The lifestyles of Soul Survivors are limited by their tight budgets. They prefer to spend a quiet evening at home cooking, doing needlework, quilting, painting or drawing. These older folks are into antiques and collect coins, porcelain figurines, sports memorabilia and paper collectibles. When they do go out, they head to a bar, nightclub, comedy club or movie theater. A high percentage prefers fast food to home cooking, frequenting chains like Red Robin, Sizzler Steak House and Sonic; they also order pizza from Papa John’s and Domino’s. Many also are fond of gambling and visit casinos and play bingo; about one-quarter have visited Atlantic City in the last year.
Soul Survivors have a need for status recognition, noting that they like to make a unique fashion statement and keep up with the latest styles. While they like to shop for clothes, however, these price-sensitive consumers feel compelled to stick to discount stores like Family Dollar, Fashion Bug and Kmart. The same holds true with their cars: these drivers prefer owning luxury cars; while they drive Cadillacs and Lincolns more than the average, they’re more likely to drive economy subcompacts and standard sedans made by Buick, Chevrolet and Dodge.
With their penchant for staying home at night, Soul Survivors are a strong media audience. They describe TV, radio and magazines all as main sources of entertainment. They value newspapers for keeping them current about local news. They’re even receptive to advertising to help them learn about new products. Traditional media fans, they like to keep their radios on all day, listening to jazz, 1940s to 1950s pop, hip hop, reggae, gospel and soul. They also tune in to a wide variety of cable channels, such as Bravo, BET, Comedy Central, Lifetime and GSN as well as premium channels like HBO and Showtime. Movies, documentaries and history programs are their favorite TV fare. Many read magazines that cover news, music, computers and subjects targeted to the African-American community. Steadily increasing their time on the Internet, they like to check out new Websites and are beginning to view the Internet as another prime source of entertainment.
Soul Survivors are still striving to improve their lives. They have materialistic aspirations despite their downscale standard of living. They’re always on the lookout for new ideas to improve their home. Like many Americans, they want to provide their children with things that they never had. They support the pursuit of novelty and want to enjoy life. These older folks don’t make any pretense about wanting a job for mental rewards: they’re in it for the money.
Many of these folks are involved in their community. An above-average three-quarters are registered votes, and they tend to be diehard Democrats, about twice the national average. They are generally liberal on economic issues but mixed on social issues. They’re willing to volunteer for a good cause and march in a protest if they think the cause is just. As they say, "I speak my mind even if it upsets people".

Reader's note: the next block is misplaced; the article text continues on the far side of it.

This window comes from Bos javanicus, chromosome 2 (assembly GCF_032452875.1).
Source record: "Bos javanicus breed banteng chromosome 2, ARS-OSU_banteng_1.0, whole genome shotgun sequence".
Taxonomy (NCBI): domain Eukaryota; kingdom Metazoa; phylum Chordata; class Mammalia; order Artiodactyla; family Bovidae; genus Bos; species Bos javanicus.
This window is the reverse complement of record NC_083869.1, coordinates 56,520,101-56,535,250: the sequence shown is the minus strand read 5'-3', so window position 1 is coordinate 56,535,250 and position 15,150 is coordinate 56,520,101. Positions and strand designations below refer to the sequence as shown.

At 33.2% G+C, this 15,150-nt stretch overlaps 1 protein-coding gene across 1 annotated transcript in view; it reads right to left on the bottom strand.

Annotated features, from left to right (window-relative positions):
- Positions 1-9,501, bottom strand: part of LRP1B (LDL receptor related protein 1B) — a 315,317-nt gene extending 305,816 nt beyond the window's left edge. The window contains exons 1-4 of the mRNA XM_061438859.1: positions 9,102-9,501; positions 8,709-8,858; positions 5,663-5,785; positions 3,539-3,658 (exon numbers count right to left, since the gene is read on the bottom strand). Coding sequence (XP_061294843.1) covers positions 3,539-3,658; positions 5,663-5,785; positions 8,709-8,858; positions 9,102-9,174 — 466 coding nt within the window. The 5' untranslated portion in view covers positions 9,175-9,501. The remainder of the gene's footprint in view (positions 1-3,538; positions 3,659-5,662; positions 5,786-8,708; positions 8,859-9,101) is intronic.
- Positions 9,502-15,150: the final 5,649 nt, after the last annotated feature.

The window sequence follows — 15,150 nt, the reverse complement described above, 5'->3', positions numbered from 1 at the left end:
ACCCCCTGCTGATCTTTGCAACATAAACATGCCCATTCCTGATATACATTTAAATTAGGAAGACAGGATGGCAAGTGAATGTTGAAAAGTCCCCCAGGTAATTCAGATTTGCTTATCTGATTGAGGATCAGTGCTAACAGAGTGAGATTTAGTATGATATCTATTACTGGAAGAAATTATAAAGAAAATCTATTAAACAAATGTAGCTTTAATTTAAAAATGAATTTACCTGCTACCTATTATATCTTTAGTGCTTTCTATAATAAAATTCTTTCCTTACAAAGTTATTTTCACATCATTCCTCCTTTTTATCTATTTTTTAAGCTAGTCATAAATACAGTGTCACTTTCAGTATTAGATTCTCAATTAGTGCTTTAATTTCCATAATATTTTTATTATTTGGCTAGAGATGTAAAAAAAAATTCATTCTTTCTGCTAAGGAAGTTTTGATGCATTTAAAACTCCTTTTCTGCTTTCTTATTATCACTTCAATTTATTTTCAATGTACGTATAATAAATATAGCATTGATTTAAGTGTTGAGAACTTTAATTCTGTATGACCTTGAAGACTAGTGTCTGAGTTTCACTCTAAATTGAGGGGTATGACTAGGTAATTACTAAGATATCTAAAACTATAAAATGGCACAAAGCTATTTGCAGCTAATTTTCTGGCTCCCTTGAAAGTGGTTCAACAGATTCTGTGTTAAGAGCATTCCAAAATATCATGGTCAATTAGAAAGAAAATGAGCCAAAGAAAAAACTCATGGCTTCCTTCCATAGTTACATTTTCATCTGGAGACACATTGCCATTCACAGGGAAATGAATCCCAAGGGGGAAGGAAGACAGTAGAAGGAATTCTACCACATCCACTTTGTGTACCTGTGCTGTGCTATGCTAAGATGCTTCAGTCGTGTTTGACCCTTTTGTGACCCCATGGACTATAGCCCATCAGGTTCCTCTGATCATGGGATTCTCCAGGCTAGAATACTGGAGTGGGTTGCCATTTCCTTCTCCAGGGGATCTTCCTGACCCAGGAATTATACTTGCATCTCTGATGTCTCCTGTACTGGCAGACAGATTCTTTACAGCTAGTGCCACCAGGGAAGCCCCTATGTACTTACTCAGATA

Soul Survivors have been in the workforce for many years, but their household income is still less than half the national average, at about $31,000. Many have managed to set aside only a small nest egg. Concerned that the stock market is too risky, they own only a few equities or tax- sheltered annuities, though they have deposited money in Keogh accounts and 529 College Savings Plans. While they carry few credit cards, they do use retail charge cards and own Sears and JCPenney cards as much as the average. Believing that it’s important to be well-insured, they own health and life insurance, especially group life policies. These households also have built up enough equity in their homes to qualify for loans, and they tend to carry personal, car and home improvement loans. When it comes time to pay their monthly bills, they do so in a variety of ways: cash, money order and debit card.
Soul Survivors have below-average Internet use, but they’re still active in the digital space. When they go online, they visit Websites for job listings, telecommunications equipment and software, gambling games and shopping rewards, as well as ethnically-targeted sites such as blackplanet.com, blackpeoplemeet.com and mocospace.com. They don’t often go online for shopping or telecommuting, but they like using the Internet for communications and entertainment. They’re more than twice as likely as average to access the Internet over their cell phones, though those who have a modem at home tend to use a mix of dial-up and high-speed Internet access. These households are into sharing music files, using many of the popular web applications at more than twice the national average.